Advances in technology can have direct and indirect benefits to clinical practice. The challenge that clinicians face is to properly match resources and outcomes, along with patient preferences. This article explores the use of an innovative interactive voice response system to increase patient compliance with antidepressant medication prescribed in primary care settings. The development of the interactive voice response system, its implementation, and clinical outcomes are described. The findings underscore the need to carefully match intervention strategies with the needs of specific patient populations, and the importance of human dialog in the context of healing.
"Advice over the telephone and monitoring of medication, especially at the outset of treatment in primary care, have also proven useful,99-101 as have informational mailings, either exclusively102 or in combination with telephone advice.103 An interactive voice response system for improving compliance with antidepressant treatment is currently being developed with promising results.104 "
[Show abstract][Hide abstract] ABSTRACT: In psychiatry, one of the main factors contributing to poor response to pharmacological treatment is adherence. Noncompliance with maintenance treatments for chronic illnesses such as schizophrenia and affective disorders can exceed 50%, Poor adherence can be due to drug-related factors (tolerance, complexity of prescription, side effects, or cost), patient-related variables (illness symptoms, comorbidity, insight capacity, belief system, or sociocultural environment), and physician-related factors (communication or psychoeducational style). Psychosocial treatments must be used in conjunction with medication during the maintenance phase to improve adherence to treatment and to achieve - through the management of psychological variables - better social, work, and family functioning. This article reviews the concepts of adherence and noncompliance, and their impact on maintenance treatments, as well as the effect of dealing with psychosocial factors in psychiatric treatment.
Dialogues in clinical neuroscience 03/2004; 6(1):93-103.
[Show abstract][Hide abstract] ABSTRACT: INTRODUCTIONAdverse events (AEs) are poor outcomes caused by medical care. They occur in 20% of medical patients following hospital discharge.
We designed an interactive voice response system (IVRS) with the intent of identifying patients who might be experiencing
an AE following discharge or were at risk of developing one.
OBJECTIVESWe determined the proportion of post-discharge patients requiring an intervention after identifying potential problems using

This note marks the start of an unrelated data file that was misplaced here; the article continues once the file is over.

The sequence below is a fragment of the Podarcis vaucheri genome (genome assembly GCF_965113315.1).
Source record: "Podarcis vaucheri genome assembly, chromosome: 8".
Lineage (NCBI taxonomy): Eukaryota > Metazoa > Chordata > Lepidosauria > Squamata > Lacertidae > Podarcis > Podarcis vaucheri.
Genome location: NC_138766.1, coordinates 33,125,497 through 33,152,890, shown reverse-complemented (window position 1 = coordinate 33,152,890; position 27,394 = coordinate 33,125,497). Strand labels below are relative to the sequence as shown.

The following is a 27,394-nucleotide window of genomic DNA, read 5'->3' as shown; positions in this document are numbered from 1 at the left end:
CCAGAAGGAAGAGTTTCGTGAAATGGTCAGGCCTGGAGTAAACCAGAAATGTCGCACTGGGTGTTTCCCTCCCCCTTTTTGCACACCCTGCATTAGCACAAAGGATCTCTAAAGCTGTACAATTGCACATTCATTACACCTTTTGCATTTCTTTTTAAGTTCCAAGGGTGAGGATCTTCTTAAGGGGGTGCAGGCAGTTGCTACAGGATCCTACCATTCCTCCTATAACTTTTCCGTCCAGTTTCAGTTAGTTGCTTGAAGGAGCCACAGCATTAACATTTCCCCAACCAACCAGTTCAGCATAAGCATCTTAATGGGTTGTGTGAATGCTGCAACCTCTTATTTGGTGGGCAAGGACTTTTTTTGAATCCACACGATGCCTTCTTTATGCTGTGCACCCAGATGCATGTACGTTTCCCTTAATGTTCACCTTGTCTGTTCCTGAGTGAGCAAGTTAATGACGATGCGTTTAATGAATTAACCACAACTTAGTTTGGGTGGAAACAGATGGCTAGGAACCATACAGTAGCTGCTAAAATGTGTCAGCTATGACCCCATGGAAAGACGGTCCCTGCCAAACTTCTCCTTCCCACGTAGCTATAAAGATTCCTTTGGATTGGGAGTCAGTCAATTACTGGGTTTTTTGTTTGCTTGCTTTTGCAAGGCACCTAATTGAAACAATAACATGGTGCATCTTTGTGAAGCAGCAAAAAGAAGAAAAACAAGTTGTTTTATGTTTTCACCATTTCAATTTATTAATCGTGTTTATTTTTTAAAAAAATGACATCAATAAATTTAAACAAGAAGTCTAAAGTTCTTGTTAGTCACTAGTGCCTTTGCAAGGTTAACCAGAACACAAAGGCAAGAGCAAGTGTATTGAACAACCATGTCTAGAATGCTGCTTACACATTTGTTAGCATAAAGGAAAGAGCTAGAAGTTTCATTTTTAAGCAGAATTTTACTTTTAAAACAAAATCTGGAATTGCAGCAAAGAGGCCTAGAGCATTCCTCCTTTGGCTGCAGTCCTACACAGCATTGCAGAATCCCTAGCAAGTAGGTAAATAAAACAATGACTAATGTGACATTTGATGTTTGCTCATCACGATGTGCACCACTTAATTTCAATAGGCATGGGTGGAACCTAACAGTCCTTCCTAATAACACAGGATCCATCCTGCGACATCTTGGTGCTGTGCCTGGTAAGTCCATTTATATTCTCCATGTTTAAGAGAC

the IVRS, the relationship between IVRS responses and AE occurrence, and patients’ opinions of the IVRS call.
METHODSWe studied patients discharged from the general medical service of an academic hospital. The IVRS called patients 2 days post-discharge
and asked three questions to determine the need for nurse follow-up. We contacted patients 30days later to elicit AE status
and perceptions of the IVRS.
RESULTSOur cohort consisted of 270 elderly patients [median 64years (IQR 50-76)] with multiple co-morbidities. Responses to the
IVRS identified 57 patients (21%, 95% CI 17%-27%) for follow-up. When contacted by a nurse, 25 patients (9%, 95% CI 6%-13%)
actually required an intervention. At 30-day follow-up, AEs occurred in 33 patients (12%, 95% CI 8%-17%). Only three AEs (9%)
were identified by the IVRS; the remainder occurred before or after the IVRS call. Patients remembering the IVRS call found
it easy to use (97%), and a minority would prefer a person to call (8%).
CONCLUSIONAn IVRS-based method of monitoring was acceptable to patients and identified a significant proportion requiring changes in
management. However, the method identified only a minority of AEs. To have a significant improvement in care, this method
will need to be combined with other interventions.
Journal of General Internal Medicine 04/2009; 24(4):520-525. DOI:10.1007/s11606-009-0910-3 · 3.45 Impact Factor
[Show abstract][Hide abstract] ABSTRACT: This study evaluated the effects of interactive voice response (IVR) system reminders to managed care organization (MCO) members to obtain mammograms, Papanicolaou (Pap) tests, and influenza immunizations. The MCO identified 3 member cohorts and sent IVR reminders to get preventive services. Analyses employed claims data to examine relationships between IVR reminders and preventive service use 5 to 9 months post-intervention among members without prior utilization. Multivariate logistic regressions controlling for age, gender (for influenza immunizations), and risk stratum confirmed hypothesized relationships between intervention and preventive services: mammograms, odds ratio (OR) = 1.263 (95% confidence interval [CI] = 1.104, 1.444); Pap tests, OR = 1.241 (1.107, 1.391); influenza immunizations, OR = 2.072 (1.665, 2.580). IVR reminders are associated with higher rates of mammograms, Pap tests, and influenza immunizations. Study limitations include unknown generalizability of results and possible self-selection. There is justification for more IVR interventions and research to enhance MCO members' preventive service utilization.
American Journal of Medical Quality 11/2005; 20(6):329-36. DOI:10.1177/1062860605281176 · 1.25 Impact Factor
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